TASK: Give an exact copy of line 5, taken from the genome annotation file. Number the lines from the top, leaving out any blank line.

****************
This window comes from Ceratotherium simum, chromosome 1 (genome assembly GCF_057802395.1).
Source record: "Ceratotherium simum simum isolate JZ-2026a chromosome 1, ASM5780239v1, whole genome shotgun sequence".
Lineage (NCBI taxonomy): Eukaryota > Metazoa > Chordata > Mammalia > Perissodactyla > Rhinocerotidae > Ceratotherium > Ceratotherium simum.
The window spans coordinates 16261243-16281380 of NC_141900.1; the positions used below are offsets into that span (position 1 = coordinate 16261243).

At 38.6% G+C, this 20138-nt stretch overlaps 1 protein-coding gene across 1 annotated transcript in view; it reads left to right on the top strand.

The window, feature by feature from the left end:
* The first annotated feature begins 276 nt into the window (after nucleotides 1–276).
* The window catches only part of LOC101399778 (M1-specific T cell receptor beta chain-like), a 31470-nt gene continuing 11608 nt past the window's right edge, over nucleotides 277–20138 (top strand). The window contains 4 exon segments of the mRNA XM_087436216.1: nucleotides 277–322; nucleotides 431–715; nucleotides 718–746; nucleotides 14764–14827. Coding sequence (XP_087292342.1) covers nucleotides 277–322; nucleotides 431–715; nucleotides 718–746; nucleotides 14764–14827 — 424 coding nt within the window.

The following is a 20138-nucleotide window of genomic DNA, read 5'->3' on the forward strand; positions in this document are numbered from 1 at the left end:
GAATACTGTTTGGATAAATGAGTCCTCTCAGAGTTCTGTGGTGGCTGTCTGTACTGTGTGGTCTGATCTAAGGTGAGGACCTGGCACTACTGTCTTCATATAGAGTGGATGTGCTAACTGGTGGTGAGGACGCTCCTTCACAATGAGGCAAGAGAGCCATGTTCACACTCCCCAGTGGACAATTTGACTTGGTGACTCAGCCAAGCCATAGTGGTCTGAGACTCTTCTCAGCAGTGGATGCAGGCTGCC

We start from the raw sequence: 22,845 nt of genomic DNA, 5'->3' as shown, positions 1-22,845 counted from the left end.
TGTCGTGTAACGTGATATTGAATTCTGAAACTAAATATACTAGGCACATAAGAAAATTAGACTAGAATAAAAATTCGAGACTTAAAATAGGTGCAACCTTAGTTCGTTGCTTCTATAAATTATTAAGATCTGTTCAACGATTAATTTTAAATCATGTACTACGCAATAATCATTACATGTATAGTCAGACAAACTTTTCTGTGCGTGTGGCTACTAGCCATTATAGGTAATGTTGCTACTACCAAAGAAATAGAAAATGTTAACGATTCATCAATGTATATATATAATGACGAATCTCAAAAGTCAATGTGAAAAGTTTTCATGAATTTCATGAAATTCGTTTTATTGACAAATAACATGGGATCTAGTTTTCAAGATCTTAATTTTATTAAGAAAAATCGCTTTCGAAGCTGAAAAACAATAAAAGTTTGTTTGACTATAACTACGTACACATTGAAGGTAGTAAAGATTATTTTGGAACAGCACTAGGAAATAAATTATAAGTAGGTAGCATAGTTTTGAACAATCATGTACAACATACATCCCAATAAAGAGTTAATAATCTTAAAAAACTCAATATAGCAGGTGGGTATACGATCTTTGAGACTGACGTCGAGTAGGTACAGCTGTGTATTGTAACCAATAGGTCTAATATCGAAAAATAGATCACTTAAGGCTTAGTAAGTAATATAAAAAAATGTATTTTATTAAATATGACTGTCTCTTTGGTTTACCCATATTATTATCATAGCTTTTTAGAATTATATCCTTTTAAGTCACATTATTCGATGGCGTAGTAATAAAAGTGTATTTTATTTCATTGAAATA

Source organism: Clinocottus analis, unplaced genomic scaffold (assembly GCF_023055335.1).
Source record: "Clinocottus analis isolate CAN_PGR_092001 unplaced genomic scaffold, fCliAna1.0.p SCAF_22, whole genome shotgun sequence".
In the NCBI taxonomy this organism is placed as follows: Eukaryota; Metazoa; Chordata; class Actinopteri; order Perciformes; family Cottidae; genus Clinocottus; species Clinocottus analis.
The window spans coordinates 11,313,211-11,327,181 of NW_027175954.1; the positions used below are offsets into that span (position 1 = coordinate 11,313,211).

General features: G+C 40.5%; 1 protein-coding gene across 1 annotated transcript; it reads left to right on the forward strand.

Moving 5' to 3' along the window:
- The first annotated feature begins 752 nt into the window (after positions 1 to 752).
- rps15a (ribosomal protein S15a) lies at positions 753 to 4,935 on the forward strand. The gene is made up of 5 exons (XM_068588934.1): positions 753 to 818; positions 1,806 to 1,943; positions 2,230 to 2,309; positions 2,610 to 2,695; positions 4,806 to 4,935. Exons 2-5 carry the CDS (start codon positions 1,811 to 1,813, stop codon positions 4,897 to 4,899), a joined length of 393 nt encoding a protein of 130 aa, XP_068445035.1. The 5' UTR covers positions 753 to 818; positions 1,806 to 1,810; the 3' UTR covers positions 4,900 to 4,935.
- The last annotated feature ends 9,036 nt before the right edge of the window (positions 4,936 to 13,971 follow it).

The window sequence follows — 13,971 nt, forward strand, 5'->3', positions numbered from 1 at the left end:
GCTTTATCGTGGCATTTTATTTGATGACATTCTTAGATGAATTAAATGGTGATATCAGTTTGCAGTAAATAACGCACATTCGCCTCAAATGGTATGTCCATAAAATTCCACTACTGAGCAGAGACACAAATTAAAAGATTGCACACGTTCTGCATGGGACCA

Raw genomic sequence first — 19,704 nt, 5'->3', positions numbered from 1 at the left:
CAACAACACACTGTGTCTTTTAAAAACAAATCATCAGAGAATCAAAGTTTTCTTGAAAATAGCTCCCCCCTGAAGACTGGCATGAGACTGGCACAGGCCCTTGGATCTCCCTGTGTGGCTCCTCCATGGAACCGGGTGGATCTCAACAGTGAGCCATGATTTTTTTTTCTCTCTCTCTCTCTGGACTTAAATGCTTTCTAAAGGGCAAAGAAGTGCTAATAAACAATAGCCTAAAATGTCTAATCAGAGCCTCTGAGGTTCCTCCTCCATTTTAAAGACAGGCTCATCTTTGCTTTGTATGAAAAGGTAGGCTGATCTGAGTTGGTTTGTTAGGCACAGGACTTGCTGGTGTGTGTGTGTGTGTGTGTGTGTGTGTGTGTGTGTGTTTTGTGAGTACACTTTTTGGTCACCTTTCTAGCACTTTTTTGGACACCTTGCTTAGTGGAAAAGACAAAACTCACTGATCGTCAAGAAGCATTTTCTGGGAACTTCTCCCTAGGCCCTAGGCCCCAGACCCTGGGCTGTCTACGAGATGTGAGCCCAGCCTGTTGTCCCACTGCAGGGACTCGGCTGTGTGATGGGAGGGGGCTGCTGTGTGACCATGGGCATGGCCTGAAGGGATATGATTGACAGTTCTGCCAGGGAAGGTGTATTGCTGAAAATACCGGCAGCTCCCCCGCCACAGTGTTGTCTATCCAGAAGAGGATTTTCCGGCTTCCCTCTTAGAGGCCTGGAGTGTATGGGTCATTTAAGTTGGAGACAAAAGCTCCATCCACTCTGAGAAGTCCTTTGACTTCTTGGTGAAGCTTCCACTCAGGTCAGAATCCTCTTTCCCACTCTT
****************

At 38.6% G+C, this 20138-nt stretch overlaps 1 protein-coding gene across 1 annotated transcript in view; it reads left to right on the top strand.